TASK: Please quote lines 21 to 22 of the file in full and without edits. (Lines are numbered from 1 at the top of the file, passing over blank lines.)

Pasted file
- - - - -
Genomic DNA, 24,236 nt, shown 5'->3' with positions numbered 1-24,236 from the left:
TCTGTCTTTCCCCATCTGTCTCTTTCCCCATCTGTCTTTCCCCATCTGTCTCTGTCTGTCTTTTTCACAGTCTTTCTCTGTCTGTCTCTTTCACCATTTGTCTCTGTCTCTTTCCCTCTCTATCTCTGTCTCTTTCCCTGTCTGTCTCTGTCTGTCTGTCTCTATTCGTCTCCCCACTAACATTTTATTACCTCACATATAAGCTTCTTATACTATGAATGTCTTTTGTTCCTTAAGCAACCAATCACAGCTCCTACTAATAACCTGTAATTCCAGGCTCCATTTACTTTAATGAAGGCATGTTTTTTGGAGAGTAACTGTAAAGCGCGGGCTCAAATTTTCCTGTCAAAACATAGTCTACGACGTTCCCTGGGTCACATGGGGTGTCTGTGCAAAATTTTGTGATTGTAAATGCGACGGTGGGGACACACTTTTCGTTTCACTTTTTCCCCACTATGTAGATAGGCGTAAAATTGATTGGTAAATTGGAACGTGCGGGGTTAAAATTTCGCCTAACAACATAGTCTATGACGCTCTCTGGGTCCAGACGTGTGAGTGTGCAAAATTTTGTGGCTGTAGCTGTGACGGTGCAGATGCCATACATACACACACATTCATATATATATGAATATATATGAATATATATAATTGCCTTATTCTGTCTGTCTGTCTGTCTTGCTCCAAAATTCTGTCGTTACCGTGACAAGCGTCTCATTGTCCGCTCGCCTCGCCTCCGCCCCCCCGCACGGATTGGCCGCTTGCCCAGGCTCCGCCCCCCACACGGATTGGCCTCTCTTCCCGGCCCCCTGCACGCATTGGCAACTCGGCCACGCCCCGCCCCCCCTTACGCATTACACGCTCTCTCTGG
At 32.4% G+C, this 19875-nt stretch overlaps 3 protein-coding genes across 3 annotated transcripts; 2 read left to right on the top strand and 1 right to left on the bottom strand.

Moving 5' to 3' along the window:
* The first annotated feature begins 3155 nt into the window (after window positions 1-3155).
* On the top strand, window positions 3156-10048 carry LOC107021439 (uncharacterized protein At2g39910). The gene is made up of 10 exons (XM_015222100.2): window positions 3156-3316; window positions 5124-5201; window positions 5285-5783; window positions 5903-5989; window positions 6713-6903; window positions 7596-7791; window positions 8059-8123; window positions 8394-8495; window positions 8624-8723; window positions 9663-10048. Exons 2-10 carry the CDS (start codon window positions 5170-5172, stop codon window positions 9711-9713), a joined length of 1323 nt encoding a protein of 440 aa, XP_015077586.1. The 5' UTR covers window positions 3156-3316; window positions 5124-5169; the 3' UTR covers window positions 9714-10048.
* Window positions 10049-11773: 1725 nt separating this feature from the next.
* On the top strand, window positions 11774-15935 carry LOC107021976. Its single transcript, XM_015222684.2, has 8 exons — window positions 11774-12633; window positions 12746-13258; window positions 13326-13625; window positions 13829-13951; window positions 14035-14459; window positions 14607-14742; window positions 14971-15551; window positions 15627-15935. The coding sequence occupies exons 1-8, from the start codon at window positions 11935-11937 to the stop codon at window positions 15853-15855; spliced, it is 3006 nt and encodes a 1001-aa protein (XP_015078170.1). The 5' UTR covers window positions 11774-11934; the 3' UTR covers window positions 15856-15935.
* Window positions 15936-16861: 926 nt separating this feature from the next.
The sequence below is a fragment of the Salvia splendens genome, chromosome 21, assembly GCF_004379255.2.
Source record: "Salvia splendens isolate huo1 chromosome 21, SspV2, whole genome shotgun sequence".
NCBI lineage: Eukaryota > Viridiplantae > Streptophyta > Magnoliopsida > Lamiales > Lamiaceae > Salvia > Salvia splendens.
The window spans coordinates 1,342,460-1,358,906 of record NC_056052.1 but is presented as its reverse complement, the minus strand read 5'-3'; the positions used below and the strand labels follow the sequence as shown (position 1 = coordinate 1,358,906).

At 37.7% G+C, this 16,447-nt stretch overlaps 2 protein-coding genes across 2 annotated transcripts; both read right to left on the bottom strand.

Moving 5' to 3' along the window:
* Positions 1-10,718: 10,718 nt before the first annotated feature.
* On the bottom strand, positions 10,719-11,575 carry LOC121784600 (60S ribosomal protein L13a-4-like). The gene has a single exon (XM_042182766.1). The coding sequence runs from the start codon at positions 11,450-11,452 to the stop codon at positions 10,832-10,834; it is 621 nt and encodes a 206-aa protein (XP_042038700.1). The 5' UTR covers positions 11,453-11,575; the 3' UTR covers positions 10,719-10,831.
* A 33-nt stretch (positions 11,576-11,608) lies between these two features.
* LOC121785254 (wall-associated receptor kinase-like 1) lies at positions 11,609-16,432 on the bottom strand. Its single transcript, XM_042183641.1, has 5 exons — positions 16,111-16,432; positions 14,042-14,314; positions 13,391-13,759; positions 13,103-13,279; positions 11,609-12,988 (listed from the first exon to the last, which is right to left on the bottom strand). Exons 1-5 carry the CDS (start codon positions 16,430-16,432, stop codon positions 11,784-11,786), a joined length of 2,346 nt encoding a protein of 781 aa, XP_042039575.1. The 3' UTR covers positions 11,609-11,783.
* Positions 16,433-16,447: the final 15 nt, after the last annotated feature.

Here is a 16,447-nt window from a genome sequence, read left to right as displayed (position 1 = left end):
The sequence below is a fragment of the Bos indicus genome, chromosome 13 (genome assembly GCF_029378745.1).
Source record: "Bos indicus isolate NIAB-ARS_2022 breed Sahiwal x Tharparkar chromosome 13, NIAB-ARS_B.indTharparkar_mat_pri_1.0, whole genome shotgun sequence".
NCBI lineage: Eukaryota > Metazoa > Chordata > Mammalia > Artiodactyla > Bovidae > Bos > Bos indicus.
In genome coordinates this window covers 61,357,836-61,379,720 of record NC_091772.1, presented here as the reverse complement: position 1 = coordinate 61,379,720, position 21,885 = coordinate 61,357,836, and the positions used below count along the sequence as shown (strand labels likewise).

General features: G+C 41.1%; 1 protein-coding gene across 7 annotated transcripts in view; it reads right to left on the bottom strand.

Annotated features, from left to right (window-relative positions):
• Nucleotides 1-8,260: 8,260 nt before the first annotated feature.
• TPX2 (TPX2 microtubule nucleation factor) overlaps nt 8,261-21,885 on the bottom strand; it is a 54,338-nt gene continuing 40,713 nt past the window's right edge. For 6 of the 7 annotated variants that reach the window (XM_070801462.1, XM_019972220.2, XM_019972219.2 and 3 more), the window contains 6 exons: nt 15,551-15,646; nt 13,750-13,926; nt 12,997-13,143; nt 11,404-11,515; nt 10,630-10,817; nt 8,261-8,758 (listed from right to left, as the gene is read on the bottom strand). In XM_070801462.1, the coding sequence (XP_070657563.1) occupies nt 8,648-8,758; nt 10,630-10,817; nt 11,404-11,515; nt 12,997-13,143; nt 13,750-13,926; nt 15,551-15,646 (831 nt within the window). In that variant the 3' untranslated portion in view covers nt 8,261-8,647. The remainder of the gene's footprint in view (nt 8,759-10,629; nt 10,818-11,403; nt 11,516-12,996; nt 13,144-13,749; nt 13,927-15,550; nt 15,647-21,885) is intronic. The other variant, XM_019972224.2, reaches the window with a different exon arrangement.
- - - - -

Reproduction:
Here is a 16,447-nt window from a genome sequence, read left to right as displayed (position 1 = left end):
The sequence below is a fragment of the Bos indicus genome, chromosome 13 (genome assembly GCF_029378745.1).